A north bridge which had to be closed after a suspension cable snapped has been neglected for the last 15 years by the county council, local residents have claimed.
The 137-metre Union Chain Bridge, which spans the River Tweed near Horncliffe, west of Berwick, was the longest in the world when it was built in 1820, and is still the oldest suspension bridge carrying road traffic.
But the Grade 1 listed structure was suddenly closed following a routine inspection by Northumberland County Council on March 28, and could be shut for six months while repairs are carried out.
It means traffic using it to cross into England or Scotland now have an 11-mile diversion to cross the river at Berwick or Norham, including school children due to return to class after the Easter holidays.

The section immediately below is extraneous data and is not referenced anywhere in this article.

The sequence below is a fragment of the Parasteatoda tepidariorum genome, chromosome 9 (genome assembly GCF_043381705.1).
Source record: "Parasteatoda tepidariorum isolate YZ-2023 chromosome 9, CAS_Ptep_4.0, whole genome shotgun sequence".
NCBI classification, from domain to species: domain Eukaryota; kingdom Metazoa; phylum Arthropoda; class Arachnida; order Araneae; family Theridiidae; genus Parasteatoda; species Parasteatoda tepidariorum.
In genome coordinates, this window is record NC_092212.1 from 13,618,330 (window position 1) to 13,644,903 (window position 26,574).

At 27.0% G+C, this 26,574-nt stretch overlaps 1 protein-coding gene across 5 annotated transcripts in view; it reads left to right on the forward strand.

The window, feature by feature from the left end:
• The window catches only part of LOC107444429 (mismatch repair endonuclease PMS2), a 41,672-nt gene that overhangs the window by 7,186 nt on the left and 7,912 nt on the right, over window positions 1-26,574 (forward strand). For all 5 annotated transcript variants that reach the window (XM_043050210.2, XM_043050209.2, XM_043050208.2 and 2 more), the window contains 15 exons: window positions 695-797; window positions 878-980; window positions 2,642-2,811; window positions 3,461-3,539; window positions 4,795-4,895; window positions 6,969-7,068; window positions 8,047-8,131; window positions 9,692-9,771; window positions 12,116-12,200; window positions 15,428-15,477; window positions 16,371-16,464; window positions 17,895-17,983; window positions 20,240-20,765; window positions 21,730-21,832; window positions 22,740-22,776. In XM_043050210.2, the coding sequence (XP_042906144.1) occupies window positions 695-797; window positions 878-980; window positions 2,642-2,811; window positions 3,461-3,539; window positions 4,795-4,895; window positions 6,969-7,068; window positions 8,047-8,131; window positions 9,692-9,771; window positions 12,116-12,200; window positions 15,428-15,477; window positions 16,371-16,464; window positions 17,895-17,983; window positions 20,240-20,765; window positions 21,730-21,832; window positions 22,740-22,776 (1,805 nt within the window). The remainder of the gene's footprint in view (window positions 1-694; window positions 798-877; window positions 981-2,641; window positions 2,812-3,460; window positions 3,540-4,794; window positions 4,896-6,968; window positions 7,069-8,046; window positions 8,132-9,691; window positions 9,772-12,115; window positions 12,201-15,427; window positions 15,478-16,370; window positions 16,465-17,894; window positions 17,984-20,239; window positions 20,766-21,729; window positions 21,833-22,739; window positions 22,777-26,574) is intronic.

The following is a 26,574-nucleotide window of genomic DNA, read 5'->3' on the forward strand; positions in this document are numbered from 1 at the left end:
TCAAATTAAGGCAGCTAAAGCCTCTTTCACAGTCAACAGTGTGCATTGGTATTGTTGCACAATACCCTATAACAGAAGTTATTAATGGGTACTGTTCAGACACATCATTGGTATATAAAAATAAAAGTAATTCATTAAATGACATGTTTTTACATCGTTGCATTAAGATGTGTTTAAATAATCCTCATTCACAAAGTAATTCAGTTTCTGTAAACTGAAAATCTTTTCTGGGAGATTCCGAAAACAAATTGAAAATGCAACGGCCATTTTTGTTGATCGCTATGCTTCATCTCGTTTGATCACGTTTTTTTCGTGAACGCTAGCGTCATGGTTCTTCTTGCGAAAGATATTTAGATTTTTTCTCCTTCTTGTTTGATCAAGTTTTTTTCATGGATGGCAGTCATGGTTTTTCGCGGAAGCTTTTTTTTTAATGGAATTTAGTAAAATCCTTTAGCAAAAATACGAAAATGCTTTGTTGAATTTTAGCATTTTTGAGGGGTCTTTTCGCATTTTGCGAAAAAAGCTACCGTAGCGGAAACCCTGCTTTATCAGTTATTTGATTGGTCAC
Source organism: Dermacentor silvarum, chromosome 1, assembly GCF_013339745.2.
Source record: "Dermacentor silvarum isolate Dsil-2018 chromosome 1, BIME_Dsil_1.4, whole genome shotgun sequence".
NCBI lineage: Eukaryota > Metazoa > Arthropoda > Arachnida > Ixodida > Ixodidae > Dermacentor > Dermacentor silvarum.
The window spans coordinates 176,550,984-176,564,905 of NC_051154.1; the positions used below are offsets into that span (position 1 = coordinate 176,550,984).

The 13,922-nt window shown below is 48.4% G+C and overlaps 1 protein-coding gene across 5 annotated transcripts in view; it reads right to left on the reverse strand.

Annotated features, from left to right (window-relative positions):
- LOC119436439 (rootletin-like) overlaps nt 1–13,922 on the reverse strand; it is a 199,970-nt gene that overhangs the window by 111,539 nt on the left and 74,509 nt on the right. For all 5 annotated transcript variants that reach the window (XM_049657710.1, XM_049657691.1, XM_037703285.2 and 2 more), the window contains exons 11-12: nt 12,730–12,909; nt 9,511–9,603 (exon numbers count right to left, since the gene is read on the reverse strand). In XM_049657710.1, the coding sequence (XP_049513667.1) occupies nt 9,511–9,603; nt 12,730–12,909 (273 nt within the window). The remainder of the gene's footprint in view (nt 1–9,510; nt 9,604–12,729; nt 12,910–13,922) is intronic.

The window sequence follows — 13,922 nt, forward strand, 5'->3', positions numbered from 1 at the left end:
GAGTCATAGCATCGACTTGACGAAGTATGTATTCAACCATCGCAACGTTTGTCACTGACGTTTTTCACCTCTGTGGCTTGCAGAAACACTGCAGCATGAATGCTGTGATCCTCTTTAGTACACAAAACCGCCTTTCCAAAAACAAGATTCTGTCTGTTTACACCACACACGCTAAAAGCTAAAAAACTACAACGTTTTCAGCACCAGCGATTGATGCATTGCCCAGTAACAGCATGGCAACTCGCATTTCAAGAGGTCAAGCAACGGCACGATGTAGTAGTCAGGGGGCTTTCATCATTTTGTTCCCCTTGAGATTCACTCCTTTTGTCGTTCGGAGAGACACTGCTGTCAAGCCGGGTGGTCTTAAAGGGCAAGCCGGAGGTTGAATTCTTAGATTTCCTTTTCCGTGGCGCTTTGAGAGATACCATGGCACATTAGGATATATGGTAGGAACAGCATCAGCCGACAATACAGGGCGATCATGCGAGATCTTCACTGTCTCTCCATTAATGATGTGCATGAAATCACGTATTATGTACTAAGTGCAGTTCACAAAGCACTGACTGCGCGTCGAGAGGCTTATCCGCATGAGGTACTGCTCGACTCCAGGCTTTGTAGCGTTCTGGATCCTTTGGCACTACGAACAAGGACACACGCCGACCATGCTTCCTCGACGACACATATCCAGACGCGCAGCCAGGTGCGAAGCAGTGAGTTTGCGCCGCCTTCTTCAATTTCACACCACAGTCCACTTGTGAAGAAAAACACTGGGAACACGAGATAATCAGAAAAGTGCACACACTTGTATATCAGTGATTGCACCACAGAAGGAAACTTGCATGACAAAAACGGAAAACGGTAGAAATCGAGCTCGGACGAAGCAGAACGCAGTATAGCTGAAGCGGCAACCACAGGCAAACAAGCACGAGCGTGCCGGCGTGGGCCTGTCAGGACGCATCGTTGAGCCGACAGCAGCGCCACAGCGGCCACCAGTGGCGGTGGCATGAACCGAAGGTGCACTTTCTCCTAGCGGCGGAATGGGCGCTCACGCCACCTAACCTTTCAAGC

Highways chiefs blamed high winds as a possible cause for snapping one of the bridge hangers. But locals say lack of maintenance is more likely.
Edward Cawthorn, who runs the Chain Bridge House bed and breakfast with wife Livvy, said: "Sadly, many of us feel that it has been neglected because of a lack of funds."
But county councillor Dougie Watkin said: "The bridge is inspected every six months, and any work that needed to be done has been done."